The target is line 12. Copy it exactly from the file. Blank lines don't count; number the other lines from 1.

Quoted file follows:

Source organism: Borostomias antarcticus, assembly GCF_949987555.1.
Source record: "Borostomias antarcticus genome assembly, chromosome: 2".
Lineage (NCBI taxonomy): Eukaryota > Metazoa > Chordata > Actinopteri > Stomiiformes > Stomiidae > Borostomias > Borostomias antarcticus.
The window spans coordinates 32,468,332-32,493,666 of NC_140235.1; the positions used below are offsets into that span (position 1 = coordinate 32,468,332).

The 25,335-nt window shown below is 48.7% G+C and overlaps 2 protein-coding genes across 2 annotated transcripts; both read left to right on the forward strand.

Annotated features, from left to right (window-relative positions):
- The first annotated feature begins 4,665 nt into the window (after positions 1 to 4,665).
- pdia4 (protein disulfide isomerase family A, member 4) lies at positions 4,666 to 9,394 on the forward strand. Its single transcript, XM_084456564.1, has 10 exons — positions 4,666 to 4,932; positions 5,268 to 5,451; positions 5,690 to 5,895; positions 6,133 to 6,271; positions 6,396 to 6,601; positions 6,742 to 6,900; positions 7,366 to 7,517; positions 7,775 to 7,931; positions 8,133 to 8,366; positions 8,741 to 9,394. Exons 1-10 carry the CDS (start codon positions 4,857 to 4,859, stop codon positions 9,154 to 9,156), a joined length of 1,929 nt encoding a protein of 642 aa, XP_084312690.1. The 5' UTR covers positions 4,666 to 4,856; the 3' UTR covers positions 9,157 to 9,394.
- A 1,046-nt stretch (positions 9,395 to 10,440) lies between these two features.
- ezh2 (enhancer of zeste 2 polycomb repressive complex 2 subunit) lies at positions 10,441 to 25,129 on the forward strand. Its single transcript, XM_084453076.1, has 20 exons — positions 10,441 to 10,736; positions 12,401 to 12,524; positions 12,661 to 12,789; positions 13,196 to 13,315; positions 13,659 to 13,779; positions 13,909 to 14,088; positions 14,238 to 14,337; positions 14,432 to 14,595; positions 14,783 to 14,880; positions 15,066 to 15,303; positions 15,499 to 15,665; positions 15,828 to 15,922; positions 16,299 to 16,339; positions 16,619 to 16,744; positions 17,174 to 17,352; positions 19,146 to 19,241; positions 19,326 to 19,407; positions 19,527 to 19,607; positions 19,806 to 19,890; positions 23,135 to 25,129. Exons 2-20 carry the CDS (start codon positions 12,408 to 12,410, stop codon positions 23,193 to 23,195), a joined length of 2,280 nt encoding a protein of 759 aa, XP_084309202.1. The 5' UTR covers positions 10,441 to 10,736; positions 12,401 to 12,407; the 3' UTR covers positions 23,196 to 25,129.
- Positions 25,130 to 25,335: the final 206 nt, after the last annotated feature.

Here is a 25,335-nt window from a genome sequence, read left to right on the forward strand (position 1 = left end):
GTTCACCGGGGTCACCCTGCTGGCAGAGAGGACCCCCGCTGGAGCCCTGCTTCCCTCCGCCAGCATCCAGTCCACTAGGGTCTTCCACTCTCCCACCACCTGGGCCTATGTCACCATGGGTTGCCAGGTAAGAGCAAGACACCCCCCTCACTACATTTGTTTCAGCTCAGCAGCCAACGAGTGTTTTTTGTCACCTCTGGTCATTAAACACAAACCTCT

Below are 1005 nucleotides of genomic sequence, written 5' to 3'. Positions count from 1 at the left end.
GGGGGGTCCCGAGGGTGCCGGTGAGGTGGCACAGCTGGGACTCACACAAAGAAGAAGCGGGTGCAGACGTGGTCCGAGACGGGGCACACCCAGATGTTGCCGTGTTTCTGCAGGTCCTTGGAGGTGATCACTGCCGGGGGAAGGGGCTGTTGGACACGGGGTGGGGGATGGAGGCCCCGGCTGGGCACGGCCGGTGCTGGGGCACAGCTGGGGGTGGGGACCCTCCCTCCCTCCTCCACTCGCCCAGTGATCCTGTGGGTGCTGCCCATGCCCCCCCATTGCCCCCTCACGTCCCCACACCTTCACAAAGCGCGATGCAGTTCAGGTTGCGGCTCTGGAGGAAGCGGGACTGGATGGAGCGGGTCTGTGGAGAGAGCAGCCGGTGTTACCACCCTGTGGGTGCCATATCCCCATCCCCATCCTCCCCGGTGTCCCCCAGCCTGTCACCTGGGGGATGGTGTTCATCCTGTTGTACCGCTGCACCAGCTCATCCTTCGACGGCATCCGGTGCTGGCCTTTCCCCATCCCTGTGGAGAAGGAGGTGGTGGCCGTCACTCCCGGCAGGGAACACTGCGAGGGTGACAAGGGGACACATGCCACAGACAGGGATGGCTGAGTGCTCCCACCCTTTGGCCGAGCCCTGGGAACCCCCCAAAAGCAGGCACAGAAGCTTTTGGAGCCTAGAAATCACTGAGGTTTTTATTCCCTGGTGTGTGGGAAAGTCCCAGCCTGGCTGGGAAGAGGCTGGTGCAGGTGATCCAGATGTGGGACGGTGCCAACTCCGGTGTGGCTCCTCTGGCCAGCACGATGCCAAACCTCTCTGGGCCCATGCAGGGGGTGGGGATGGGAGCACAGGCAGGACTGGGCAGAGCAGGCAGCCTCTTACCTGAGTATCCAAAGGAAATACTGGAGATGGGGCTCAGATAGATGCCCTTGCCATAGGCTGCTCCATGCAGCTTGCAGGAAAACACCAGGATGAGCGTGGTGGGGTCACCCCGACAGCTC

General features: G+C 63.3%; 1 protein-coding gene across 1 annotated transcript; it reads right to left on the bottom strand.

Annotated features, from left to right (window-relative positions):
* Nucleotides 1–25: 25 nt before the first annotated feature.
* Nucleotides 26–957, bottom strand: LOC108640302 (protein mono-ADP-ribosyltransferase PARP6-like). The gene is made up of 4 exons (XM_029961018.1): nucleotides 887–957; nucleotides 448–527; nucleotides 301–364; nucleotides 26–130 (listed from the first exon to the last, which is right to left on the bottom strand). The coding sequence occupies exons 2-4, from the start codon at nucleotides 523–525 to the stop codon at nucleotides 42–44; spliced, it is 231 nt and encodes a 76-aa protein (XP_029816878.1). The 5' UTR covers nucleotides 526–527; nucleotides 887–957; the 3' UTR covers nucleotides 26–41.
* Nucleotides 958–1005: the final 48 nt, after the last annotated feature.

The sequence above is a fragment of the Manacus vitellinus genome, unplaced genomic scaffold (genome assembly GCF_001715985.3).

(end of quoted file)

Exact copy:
Here is a 25,335-nt window from a genome sequence, read left to right on the forward strand (position 1 = left end):